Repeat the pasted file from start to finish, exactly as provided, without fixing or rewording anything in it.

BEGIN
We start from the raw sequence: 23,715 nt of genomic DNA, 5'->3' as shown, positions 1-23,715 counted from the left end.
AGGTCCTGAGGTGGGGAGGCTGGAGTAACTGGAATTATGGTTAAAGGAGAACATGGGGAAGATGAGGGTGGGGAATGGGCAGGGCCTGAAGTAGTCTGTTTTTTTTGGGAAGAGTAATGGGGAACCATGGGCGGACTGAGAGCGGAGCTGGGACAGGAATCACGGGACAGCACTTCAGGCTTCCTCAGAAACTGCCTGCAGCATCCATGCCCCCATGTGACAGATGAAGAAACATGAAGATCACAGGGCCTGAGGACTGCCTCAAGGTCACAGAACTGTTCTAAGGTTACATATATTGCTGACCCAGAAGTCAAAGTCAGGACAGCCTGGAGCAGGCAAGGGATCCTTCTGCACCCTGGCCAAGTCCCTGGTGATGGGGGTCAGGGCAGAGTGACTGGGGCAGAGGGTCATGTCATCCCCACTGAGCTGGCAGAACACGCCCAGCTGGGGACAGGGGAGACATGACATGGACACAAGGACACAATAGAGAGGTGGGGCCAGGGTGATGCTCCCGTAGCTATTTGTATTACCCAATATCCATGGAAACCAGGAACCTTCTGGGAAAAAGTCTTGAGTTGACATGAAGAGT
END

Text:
We start from the raw sequence: 23,715 nt of genomic DNA, 5'->3' as shown, positions 1-23,715 counted from the left end.
AGGTCCTGAGGTGGGGAGGCTGGAGTAACTGGAATTATGGTTAAAGGAGAACATGGGGAAGATGAGGGTGGGGAATGGGCAGGGCCTGAAGTAGTCTGTTTTTTTTGGGAAGAGTAATGGGGAACCATGGGCGGACTGAGAGCGGAGCTGGGACAGGAATCACGGGACAGCACTTCAGGCTTCCTCAGAAACTGCCTGCAGCATCCATGCCCCCATGTGACAGATGAAGAAACATGAAGATCACAGGGCCTGAGGACTGCCTCAAGGTCACAGAACTGTTCTAAGGTTACATATATTGCTGACCCAGAAGTCAAAGTCAGGACAGCCTGGAGCAGGCAAGGGATCCTTCTGCACCCTGGCCAAGTCCCTGGTGATGGGGGTCAGGGCAGAGTGACTGGGGCAGAGGGTCATGTCATCCCCACTGAGCTGGCAGAACACGCCCAGCTGGGGACAGGGGAGACATGACATGGACACAAGGACACAATAGAGAGGTGGGGCCAGGGTGATGCTCCCGTAGCTATTTGTATTACCCAATATCCATGGAAACCAGGAACCTTCTGGGAAAAAGTCTTGAGTTGACATGAAGAGT